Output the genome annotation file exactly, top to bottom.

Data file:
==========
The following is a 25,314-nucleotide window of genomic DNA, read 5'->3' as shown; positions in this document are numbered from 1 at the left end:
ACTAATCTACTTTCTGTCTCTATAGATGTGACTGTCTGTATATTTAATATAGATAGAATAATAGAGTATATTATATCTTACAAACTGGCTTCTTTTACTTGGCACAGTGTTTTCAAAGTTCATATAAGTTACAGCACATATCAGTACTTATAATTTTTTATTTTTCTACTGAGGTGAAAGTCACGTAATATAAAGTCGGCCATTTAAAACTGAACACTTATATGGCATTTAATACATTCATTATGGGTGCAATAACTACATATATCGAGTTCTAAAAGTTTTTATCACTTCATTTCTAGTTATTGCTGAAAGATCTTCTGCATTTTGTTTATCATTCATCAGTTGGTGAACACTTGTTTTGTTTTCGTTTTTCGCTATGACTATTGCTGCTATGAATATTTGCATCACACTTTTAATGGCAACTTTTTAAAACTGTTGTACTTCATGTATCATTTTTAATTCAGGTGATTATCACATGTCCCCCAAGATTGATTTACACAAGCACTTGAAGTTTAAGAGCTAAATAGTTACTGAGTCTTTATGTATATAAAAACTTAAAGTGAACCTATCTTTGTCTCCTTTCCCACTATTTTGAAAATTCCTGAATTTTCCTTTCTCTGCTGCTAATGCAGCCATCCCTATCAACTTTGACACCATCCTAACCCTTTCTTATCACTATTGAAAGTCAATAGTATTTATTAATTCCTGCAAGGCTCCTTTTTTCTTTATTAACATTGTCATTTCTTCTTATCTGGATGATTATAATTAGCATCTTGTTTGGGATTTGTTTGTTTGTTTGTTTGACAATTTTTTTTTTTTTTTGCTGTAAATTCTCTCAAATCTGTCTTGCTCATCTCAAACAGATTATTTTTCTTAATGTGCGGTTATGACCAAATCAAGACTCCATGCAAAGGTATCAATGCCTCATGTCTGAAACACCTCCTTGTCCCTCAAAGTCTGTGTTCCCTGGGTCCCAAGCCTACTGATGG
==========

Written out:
The following is a 25,314-nucleotide window of genomic DNA, read 5'->3' as shown; positions in this document are numbered from 1 at the left end:
ACTAATCTACTTTCTGTCTCTATAGATGTGACTGTCTGTATATTTAATATAGATAGAATAATAGAGTATATTATATCTTACAAACTGGCTTCTTTTACTTGGCACAGTGTTTTCAAAGTTCATATAAGTTACAGCACATATCAGTACTTATAATTTTTTATTTTTCTACTGAGGTGAAAGTCACGTAATATAAAGTCGGCCATTTAAAACTGAACACTTATATGGCATTTAATACATTCATTATGGGTGCAATAACTACATATATCGAGTTCTAAAAGTTTTTATCACTTCATTTCTAGTTATTGCTGAAAGATCTTCTGCATTTTGTTTATCATTCATCAGTTGGTGAACACTTGTTTTGTTTTCGTTTTTCGCTATGACTATTGCTGCTATGAATATTTGCATCACACTTTTAATGGCAACTTTTTAAAACTGTTGTACTTCATGTATCATTTTTAATTCAGGTGATTATCACATGTCCCCCAAGATTGATTTACACAAGCACTTGAAGTTTAAGAGCTAAATAGTTACTGAGTCTTTATGTATATAAAAACTTAAAGTGAACCTATCTTTGTCTCCTTTCCCACTATTTTGAAAATTCCTGAATTTTCCTTTCTCTGCTGCTAATGCAGCCATCCCTATCAACTTTGACACCATCCTAACCCTTTCTTATCACTATTGAAAGTCAATAGTATTTATTAATTCCTGCAAGGCTCCTTTTTTCTTTATTAACATTGTCATTTCTTCTTATCTGGATGATTATAATTAGCATCTTGTTTGGGATTTGTTTGTTTGTTTGTTTGACAATTTTTTTTTTTTTTTGCTGTAAATTCTCTCAAATCTGTCTTGCTCATCTCAAACAGATTATTTTTCTTAATGTGCGGTTATGACCAAATCAAGACTCCATGCAAAGGTATCAATGCCTCATGTCTGAAACACCTCCTTGTCCCTCAAAGTCTGTGTTCCCTGGGTCCCAAGCCTACTGATGG